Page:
A man convicted of rape in 2007 has been charged with making false statements to the police in connection with the disappearance of 16-year-old Sigrid Giskegjerde Schjetne, reports VG Nett. The man also may have some link to Schjetne or her family.
VG Nett reported that he’s within Schjetne’s nærmiljø, a word often used in police investigations but which is highly ambiguous. It can mean friends, family, acquaintances or simply people living or working in the vicinity of someone’s home, job or school. In this case it was unclear.
The charges are nonetheless the first sign of a breakthrough in the case, although police have been unwilling to provide details. TV2 reported Wednesday night that police had charged a man with what’s called falsk forklaring, literally that he earlier had given information to the police that was found to be untrue. Police, according to newspaper Aftenposten, think he was lying.
VG Nett reported that he had gone to police and delivered observations as a witness in the case after hearing about Schjetne’s disappearance in the media. The teenager disappeared around midnight on Saturday August 5 while walking home from a visit with a girlfriend in the eastside Oslo neighbourhood of Østensjø.
Her disappearance set off an enormous and ongoing search by volunteers in addition to the police investigation. Public response and interest in the case has impressed both police and Schjetne’s parents, who also have offered a reward for information leading to her return.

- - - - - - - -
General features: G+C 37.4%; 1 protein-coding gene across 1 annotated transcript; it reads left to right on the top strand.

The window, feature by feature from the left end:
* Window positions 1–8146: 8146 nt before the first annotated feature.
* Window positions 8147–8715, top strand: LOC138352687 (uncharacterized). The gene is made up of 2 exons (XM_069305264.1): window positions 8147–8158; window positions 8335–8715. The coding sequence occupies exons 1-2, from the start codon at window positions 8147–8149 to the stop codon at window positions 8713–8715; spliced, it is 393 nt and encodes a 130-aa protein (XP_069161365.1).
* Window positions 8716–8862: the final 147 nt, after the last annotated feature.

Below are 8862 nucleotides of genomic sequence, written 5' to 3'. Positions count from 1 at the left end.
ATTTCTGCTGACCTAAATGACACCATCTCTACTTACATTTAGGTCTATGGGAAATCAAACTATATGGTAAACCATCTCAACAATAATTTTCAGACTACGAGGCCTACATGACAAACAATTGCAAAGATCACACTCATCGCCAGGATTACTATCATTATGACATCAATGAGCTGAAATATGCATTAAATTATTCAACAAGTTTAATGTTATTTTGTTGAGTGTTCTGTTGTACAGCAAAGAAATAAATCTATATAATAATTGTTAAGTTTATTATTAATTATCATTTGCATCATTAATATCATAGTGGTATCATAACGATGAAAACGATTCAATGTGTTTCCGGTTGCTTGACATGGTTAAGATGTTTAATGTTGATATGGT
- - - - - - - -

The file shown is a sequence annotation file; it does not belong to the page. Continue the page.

VG reported Thursday that the man now charged in the case was convicted of rape by an appeals court five years ago. Police are said to have checked out his observations and, after a reconstruction of Schjetne’s movements on August 5 and discovery of some of her belongings at a nearby day care center, determined that what he said couldn’t be correct.
He now has the same defense attorney as he did in the rape case, Kim Gerdts, who declined comment other than to suggest that the police charges were a “sham” and would be challenged. Harald Stabell, the publicly appointed attorney for Schjetne’s parents, wouldn’t comment on the charges.
Hanne Kristin Rohde, in charge of vice crimes for the Oslo Police District, didn’t deny that charges had been filed but also declined comment with regard to the ongoing investigation.
Views and News from Norway/Nina Berglund
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